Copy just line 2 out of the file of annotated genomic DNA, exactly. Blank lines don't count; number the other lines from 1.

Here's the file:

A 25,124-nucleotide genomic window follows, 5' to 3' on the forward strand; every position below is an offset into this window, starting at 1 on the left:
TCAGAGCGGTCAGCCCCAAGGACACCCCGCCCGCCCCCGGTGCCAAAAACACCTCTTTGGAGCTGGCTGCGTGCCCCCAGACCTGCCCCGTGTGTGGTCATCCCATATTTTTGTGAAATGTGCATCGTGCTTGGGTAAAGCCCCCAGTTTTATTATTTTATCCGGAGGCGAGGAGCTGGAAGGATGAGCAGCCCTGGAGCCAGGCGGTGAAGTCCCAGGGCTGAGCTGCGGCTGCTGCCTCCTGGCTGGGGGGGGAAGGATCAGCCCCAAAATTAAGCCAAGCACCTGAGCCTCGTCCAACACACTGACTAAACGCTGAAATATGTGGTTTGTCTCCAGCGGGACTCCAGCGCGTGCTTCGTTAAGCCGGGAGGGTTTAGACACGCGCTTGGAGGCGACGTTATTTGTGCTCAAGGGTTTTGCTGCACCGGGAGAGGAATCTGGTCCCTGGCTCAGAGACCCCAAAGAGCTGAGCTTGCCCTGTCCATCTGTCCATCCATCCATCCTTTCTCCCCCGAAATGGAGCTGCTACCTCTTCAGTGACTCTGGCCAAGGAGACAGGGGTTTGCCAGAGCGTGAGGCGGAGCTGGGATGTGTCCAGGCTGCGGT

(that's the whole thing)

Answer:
TCAGAGCGGTCAGCCCCAAGGACACCCCGCCCGCCCCCGGTGCCAAAAACACCTCTTTGGAGCTGGCTGCGTGCCCCCAGACCTGCCCCGTGTGTGGTCATCCCATATTTTTGTGAAATGTGCATCGTGCTTGGGTAAAGCCCCCAGTTTTATTATTTTATCCGGAGGCGAGGAGCTGGAAGGATGAGCAGCCCTGGAGCCAGGCGGTGAAGTCCCAGGGCTGAGCTGCGGCTGCTGCCTCCTGGCTGGGGGGGGAAGGATCAGCCCCAAAATTAAGCCAAGCACCTGAGCCTCGTCCAACACACTGACTAAACGCTGAAATATGTGGTTTGTCTCCAGCGGGACTCCAGCGCGTGCTTCGTTAAGCCGGGAGGGTTTAGACACGCGCTTGGAGGCGACGTTATTTGTGCTCAAGGGTTTTGCTGCACCGGGAGAGGAATCTGGTCCCTGGCTCAGAGACCCCAAAGAGCTGAGCTTGCCCTGTCCATCTGTCCATCCATCCATCCTTTCTCCCCCGAAATGGAGCTGCTACCTCTTCAGTGACTCTGGCCAAGGAGACAGGGGTTTGCCAGAGCGTGAGGCGGAGCTGGGATGTGTCCAGGCTGCGGT